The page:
I stood up and moved toward the sink. I don’t know why I do that. When times are hard – and all our hardest times have happened in this kitchen, all our bitterest arguments – I always retreat to the sink by the back door. I opened it a little, pleased at the breath of cool summer evening air.

“Do you remember when Dad left,” he said behind me. I didn’t want to look round. “I knew the difference between right and wrong. That it’s wrong to be weak, to turn away. Dad was weak when he hit you, when he took out his anger on you; he was weak and he was wrong. I’m not like that. If can do something about this, I have to try.”

I struggled to fight the hot tears which threatened to flood down my cheeks. I turned to look at him.

He was a man. As he stood before me in the kitchen then, I knew. My little man was big now.

He spoke clearly, with focus, and determination. “These people need help; I’m not going out there to fight terrorists, though by God if I have to, I will, I’m going out there to help. I can help …”

“There are other ways,” I said, turning away from him again.

I knew there was little chance of persuading him not to go, but I had to try. “There are jobs you can do from home. There must be something else you can do?”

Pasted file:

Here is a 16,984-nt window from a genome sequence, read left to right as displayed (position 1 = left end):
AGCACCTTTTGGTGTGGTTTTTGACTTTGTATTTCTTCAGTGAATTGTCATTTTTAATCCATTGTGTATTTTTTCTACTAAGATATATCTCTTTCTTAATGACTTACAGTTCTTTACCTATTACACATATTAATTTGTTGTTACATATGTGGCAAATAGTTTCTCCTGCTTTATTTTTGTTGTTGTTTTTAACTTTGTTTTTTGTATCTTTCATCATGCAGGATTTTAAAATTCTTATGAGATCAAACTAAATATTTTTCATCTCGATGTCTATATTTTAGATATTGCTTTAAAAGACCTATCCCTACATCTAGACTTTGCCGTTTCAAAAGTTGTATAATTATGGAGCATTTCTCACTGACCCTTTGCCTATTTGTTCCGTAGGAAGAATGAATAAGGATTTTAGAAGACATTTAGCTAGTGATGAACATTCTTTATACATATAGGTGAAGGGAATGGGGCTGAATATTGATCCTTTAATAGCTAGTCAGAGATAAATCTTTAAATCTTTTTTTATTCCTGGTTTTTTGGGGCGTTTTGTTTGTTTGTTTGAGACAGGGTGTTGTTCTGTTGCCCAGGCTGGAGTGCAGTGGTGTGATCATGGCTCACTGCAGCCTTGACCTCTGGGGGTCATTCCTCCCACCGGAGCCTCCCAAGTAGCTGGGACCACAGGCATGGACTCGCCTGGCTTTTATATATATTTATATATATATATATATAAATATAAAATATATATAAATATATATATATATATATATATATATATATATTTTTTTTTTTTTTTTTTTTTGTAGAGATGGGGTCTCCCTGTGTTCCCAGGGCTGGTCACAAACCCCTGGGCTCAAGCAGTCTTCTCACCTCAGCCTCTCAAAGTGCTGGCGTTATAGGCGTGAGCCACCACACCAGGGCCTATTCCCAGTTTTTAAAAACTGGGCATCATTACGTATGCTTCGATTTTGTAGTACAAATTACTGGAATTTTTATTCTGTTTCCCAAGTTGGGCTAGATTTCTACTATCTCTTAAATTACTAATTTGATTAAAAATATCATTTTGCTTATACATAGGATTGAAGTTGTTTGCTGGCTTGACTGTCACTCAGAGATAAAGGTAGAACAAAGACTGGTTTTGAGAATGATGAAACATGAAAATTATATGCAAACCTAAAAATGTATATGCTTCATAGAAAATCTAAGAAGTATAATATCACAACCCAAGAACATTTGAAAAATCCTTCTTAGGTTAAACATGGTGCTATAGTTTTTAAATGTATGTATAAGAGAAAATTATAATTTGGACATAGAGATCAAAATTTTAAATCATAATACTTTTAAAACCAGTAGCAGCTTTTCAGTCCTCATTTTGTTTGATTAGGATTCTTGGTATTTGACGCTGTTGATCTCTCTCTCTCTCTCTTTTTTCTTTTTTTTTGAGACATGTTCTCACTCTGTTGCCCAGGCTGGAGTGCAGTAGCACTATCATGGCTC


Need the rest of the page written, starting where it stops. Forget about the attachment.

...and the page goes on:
“I’m a trained peacekeeper, and I’m good at my job. I’m not turning my back now.” He smiled and continued, with the determined air he used when informing me of his decisions. “Though I am clear about who I’m there for. I’m going to help civilians in a war they’re not a part of. I’m going to help mothers and children … fathers. People who can’t help themselves.”

“And if you get called into battle? To the front line?”

“Then I’ll go.”

“And die?”

“If needs be,” he said calmly. I could feel anger growing in me; bitter, impotent anger, as though his philosophical approach to death ignored the impact it would have on his family – on me, his sister or his wife.

I remembered fights we’d had before, when he first began missing and then left school, when he left to go travelling, when he joined the Army in the first place. I would always push him to question his decisions, he always took it as disapproval, and in the end he did what he wanted anyway. Too much of his father in him.

“Mum,” he said at last, “I know you think I’m stubborn.” He smiled, “I know you think I’m arrogant and I don’t listen to you. And I know you’re scared for me. I know we haven’t always got along, but I want you to know something: I’m proud of you mum. I’m proud to call you my mum.” I could feel my heart slowly breaking inside me. “You taught me what’s right, you taught me how to be strong. I want to go and fight for what I believe in. I’m not going there with illusions. It’s gonna be tough, I’m gonna see things …”

I couldn’t bear it, “Don’t!” I turned my head away, tears silently streaming down my face.

I heard his voice continue as he moved closer to me. Before I knew it he was standing before me, holding my shoulders, then my blurry gaze. “You taught me that the world is a beautiful place, mum,” he said, “I think it’s worth fighting for. Let me go into a place where my strength can save peoples lives. Let me go with your blessing.”